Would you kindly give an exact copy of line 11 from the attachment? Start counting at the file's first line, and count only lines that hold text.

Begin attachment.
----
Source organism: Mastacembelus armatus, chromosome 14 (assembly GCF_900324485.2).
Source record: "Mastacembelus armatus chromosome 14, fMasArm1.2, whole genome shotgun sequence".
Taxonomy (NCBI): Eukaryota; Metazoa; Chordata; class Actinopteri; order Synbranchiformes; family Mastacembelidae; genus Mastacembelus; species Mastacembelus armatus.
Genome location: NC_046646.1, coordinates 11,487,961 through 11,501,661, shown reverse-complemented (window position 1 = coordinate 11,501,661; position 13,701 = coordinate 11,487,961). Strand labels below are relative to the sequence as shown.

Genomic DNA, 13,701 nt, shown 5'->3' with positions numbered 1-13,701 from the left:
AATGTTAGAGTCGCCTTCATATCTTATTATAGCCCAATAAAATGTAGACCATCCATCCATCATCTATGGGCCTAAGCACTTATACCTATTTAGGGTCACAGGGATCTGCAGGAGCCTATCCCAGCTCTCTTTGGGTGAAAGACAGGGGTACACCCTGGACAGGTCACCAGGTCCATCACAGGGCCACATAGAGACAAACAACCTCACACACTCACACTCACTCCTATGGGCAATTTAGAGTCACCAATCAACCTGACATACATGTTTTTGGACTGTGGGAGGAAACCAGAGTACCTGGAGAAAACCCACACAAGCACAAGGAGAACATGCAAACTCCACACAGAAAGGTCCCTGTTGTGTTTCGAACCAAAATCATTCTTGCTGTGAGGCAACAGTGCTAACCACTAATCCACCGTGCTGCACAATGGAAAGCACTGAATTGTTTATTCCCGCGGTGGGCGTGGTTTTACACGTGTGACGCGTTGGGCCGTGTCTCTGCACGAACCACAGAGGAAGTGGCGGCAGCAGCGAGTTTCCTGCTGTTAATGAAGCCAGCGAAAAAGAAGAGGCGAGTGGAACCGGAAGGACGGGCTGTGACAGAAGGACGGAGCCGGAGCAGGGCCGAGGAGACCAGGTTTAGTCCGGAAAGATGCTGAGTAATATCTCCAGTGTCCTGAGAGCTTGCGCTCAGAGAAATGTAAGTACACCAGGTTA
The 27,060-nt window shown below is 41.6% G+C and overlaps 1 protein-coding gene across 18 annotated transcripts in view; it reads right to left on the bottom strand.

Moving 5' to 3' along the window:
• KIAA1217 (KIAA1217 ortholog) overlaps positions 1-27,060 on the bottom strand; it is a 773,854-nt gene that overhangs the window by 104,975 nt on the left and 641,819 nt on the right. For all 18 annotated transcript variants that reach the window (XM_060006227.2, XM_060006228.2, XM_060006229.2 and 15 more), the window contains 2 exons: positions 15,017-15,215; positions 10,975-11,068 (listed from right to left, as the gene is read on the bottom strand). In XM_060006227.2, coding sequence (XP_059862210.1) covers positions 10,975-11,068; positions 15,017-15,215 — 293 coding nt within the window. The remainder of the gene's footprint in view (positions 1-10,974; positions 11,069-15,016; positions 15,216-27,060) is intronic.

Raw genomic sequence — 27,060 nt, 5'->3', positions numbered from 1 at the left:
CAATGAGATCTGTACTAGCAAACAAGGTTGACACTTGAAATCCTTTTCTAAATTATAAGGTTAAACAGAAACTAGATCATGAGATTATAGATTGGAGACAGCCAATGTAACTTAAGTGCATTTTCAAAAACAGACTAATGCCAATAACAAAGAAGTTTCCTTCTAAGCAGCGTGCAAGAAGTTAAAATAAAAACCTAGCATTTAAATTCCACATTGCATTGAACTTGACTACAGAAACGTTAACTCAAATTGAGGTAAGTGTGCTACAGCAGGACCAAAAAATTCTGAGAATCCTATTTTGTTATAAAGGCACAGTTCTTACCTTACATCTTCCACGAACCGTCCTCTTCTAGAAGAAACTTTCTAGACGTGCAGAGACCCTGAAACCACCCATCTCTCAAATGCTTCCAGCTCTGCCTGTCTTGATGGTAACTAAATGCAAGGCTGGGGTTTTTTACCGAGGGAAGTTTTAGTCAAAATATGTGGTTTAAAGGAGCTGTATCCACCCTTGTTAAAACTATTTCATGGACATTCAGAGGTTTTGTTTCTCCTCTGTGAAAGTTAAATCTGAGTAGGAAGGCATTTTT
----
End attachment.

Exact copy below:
CAATGAGATCTGTACTAGCAAACAAGGTTGACACTTGAAATCCTTTTCTAAATTATAAGGTTAAACAGAAACTAGATCATGAGATTATAGATTGGAGACAGCCAATGTAACTTAAGTGCATTTTCAAAAACAGACTAATGCCAATAACAAAGAAGTTTCCTTCTAAGCAGCGTGCAAGAAGTTAAAATAAAAACCTAGCATTTAAATTCCACATTGCATTGAACTTGACTACAGAAACGTTAACTCAAATTGAGGTAAGTGTGCTACAGCAGGACCAAAAAATTCTGAGAATCCTATTTTGTTATAAAGGCACAGTTCTTACCTTACATCTTCCACGAACCGTCCTCTTCTAGAAGAAACTTTCTAGACGTGCAGAGACCCTGAAACCACCCATCTCTCAAATGCTTCCAGCTCTGCCTGTCTTGATGGTAACTAAATGCAAGGCTGGGGTTTTTTACCGAGGGAAGTTTTAGTCAAAATATGTGGTTTAAAGGAGCTGTATCCACCCTTGTTAAAACTATTTCATGGACATTCAGAGGTTTTGTTTCTCCTCTGTGAAAGTTAAATCTGAGTAGGAAGGCATTTTT